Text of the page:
• Intercepted Corridors: About 36.4% of the elephant corridors in northwestern India, 32% in central India, 35.7% in northern West Bengal and 13% of the elephant corridors in northeastern India have a railway line passing through them.
      • Almost two-thirds of the corridors have a National or State Highway passing through them, fragmenting habitats and hindering elephant movement further.
      • 11% of corridors have canals passing through them.
      • 12% are affected by mining and the extraction of boulders.
    • Land-use Along Corridors: In terms of land use, only 12.9% of the corridors are totally under forest cover in 2017 compared with 24% in 2005.
      • Two in every three elephant corridors in the country are now affected by agricultural activities.
  • Other Initiatives for Conservation of Elephants:

Nilgiri Biosphere Reserve

  • Origin:
    • The name ’Nilgiris’ with literary meaning ‘blue mountains’ has originated from the blue flower clad mountains of the Nilgiris plateau within the State of Tamil Nadu.
    • It was the first biosphere reserve in India established in the year 1986.
  • Geography:
    • The total area of the Nilgiri Biosphere Reserve is 5,520 sq. km.
    • It is located in the Western Ghats and encompasses parts of Tamil Nadu, Kerala and Karnataka.
  • Ecological Characteristics:
    • Confluence of Biotic zones: It exemplifies the tropical forest biome which portrays the confluence of Afro-tropical and Indo-Malayan biotic zones of the world.
    • Biodiversity Hotspot: Biogeographically, Western Ghats is the most important region and one of the noted Biodiversity Hotspots (biogeographic regions having highest density of endemic species) for speciation in the tropics.
  • Vegetation:
    • The NBR harbors a wide spectrum of ecosystem types. Major parts of the core areas spread over Kerala and Tamil Nadu States, include evergreen, semi evergreen, moist deciduous montane sholas and grassland types of vegetation.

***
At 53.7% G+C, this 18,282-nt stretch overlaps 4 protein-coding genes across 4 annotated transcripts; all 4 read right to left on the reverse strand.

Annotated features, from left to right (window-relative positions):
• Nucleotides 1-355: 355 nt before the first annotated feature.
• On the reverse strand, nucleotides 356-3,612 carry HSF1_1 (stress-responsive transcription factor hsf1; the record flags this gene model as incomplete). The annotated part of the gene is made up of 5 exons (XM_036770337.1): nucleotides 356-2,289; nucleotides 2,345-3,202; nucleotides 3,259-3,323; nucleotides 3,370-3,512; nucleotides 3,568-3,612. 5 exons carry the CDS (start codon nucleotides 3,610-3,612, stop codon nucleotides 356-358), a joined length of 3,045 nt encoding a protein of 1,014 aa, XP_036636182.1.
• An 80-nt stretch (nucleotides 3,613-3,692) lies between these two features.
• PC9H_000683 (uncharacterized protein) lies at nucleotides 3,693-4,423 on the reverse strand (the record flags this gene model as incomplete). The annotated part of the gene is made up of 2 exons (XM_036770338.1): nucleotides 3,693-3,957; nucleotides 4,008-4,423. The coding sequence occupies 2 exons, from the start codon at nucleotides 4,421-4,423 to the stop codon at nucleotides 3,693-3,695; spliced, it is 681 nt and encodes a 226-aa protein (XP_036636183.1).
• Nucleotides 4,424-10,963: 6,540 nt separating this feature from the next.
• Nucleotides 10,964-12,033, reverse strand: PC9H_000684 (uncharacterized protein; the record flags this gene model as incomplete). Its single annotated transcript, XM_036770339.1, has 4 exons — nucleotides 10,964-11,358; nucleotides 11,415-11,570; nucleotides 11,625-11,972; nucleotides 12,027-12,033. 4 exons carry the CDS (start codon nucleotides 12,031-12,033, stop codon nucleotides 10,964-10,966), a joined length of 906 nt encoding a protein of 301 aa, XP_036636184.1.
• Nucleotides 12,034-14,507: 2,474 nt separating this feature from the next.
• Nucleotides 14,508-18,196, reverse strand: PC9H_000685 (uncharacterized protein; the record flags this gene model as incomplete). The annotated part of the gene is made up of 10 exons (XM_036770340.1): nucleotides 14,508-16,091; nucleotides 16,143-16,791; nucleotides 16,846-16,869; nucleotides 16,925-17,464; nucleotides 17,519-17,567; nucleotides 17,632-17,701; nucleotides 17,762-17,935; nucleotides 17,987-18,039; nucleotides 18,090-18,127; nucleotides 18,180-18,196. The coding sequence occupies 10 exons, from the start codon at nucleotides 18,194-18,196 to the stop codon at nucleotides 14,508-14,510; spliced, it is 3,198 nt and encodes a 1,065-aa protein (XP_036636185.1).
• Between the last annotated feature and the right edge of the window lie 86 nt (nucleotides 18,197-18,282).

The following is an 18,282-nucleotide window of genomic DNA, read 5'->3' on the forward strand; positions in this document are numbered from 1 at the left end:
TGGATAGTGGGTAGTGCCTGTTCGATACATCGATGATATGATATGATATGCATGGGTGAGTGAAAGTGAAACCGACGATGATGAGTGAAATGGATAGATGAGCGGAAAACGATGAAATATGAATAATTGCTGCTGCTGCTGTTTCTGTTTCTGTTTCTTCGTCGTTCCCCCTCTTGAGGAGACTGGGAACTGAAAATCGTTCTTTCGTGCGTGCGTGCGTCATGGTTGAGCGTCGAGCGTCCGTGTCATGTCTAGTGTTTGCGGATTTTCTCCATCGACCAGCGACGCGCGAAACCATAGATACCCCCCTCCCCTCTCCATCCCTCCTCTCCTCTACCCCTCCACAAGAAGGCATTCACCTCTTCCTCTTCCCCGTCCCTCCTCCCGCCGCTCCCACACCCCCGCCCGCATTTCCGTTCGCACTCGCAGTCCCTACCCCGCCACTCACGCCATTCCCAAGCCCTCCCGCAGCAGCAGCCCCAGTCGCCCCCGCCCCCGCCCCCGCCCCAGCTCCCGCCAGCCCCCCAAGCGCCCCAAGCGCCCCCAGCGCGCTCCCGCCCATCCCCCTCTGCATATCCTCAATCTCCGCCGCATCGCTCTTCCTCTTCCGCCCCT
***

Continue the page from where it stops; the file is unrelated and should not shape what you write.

• Whereas the core area spread over the State of Karnataka contains mostly dry deciduous forests and a few patches of moist deciduous, semi evergreen and scrub jungles.
  • Fauna:
    • Animals like Nilgiri tahr, Nilgiri langur, slender loris, blackbuck, tiger, gaur, Indian elephant and marten are found here.
    • Freshwater fishes such as Nilgiri danio (Devario neilgherriensis), Nilgiri barb (Hypselobarbus dubuis) and Bowany barb (Puntius bovanicus) are endemic to this Biosphere Reserve.
  • Water resources:
    • Many of the major tributaries of the river Cauvery like the Bhavani, Moyar, Kabini and other rivers like Chaliyar, Punampuzha, etc., have their source and catchment areas within the reserve boundary.
  • Tribal Population:
    • Tribal groups like the Todas, Kotas, Irullas, Kurumbas, Paniyas, Adiyans, Edanadan Chettis, Cholanaickens, Allar, Malayan, etc., are native to the reserve.
  • Protected Areas in NBR:
    • The Mudumalai Wildlife Sanctuary, Wayanad Wildlife Sanctuary, Bandipur National Park, Nagarhole National Park, Mukurthi National Park and Silent Valley are the protected areas present within this reserve.